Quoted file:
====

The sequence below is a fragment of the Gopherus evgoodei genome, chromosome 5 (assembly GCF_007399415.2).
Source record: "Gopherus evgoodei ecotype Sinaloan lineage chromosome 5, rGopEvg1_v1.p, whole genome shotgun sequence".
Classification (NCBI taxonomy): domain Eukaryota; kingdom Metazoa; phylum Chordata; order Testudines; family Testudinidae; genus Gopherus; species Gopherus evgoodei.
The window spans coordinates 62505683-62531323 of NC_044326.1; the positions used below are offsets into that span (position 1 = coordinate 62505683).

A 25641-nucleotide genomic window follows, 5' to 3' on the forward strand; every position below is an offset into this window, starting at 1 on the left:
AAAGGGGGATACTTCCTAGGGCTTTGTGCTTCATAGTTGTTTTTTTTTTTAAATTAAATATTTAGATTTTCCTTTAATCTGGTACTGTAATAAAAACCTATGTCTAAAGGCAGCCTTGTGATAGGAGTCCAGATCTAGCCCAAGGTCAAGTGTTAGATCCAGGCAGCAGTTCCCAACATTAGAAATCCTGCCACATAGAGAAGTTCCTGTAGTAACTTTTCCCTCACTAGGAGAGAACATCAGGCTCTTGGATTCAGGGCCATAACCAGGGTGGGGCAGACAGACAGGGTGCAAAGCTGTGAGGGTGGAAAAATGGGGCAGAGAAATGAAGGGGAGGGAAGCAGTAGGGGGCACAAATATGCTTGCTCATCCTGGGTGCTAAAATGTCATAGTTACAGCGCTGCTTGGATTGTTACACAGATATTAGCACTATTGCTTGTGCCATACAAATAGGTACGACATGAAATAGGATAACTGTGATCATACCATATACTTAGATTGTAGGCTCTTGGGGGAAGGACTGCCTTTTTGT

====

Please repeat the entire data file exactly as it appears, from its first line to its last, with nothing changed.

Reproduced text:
The sequence below is a fragment of the Gopherus evgoodei genome, chromosome 5 (assembly GCF_007399415.2).
Source record: "Gopherus evgoodei ecotype Sinaloan lineage chromosome 5, rGopEvg1_v1.p, whole genome shotgun sequence".
Classification (NCBI taxonomy): domain Eukaryota; kingdom Metazoa; phylum Chordata; order Testudines; family Testudinidae; genus Gopherus; species Gopherus evgoodei.
The window spans coordinates 62505683-62531323 of NC_044326.1; the positions used below are offsets into that span (position 1 = coordinate 62505683).

A 25641-nucleotide genomic window follows, 5' to 3' on the forward strand; every position below is an offset into this window, starting at 1 on the left:
AAAGGGGGATACTTCCTAGGGCTTTGTGCTTCATAGTTGTTTTTTTTTTTAAATTAAATATTTAGATTTTCCTTTAATCTGGTACTGTAATAAAAACCTATGTCTAAAGGCAGCCTTGTGATAGGAGTCCAGATCTAGCCCAAGGTCAAGTGTTAGATCCAGGCAGCAGTTCCCAACATTAGAAATCCTGCCACATAGAGAAGTTCCTGTAGTAACTTTTCCCTCACTAGGAGAGAACATCAGGCTCTTGGATTCAGGGCCATAACCAGGGTGGGGCAGACAGACAGGGTGCAAAGCTGTGAGGGTGGAAAAATGGGGCAGAGAAATGAAGGGGAGGGAAGCAGTAGGGGGCACAAATATGCTTGCTCATCCTGGGTGCTAAAATGTCATAGTTACAGCGCTGCTTGGATTGTTACACAGATATTAGCACTATTGCTTGTGCCATACAAATAGGTACGACATGAAATAGGATAACTGTGATCATACCATATACTTAGATTGTAGGCTCTTGGGGGAAGGACTGCCTTTTTGT